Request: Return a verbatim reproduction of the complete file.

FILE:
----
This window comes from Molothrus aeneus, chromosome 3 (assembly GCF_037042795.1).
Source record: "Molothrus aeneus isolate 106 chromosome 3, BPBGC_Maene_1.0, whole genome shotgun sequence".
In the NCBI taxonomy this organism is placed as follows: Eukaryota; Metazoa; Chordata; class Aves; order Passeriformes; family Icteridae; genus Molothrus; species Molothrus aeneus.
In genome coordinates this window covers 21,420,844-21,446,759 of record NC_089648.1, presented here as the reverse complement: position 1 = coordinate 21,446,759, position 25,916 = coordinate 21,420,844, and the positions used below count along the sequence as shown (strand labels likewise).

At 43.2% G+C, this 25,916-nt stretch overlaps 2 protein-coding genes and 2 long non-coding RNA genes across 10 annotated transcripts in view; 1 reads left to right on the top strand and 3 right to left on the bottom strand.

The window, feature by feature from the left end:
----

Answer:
This window comes from Molothrus aeneus, chromosome 3 (assembly GCF_037042795.1).
Source record: "Molothrus aeneus isolate 106 chromosome 3, BPBGC_Maene_1.0, whole genome shotgun sequence".
In the NCBI taxonomy this organism is placed as follows: Eukaryota; Metazoa; Chordata; class Aves; order Passeriformes; family Icteridae; genus Molothrus; species Molothrus aeneus.
In genome coordinates this window covers 21,420,844-21,446,759 of record NC_089648.1, presented here as the reverse complement: position 1 = coordinate 21,446,759, position 25,916 = coordinate 21,420,844, and the positions used below count along the sequence as shown (strand labels likewise).

At 43.2% G+C, this 25,916-nt stretch overlaps 2 protein-coding genes and 2 long non-coding RNA genes across 10 annotated transcripts in view; 1 reads left to right on the top strand and 3 right to left on the bottom strand.

The window, feature by feature from the left end: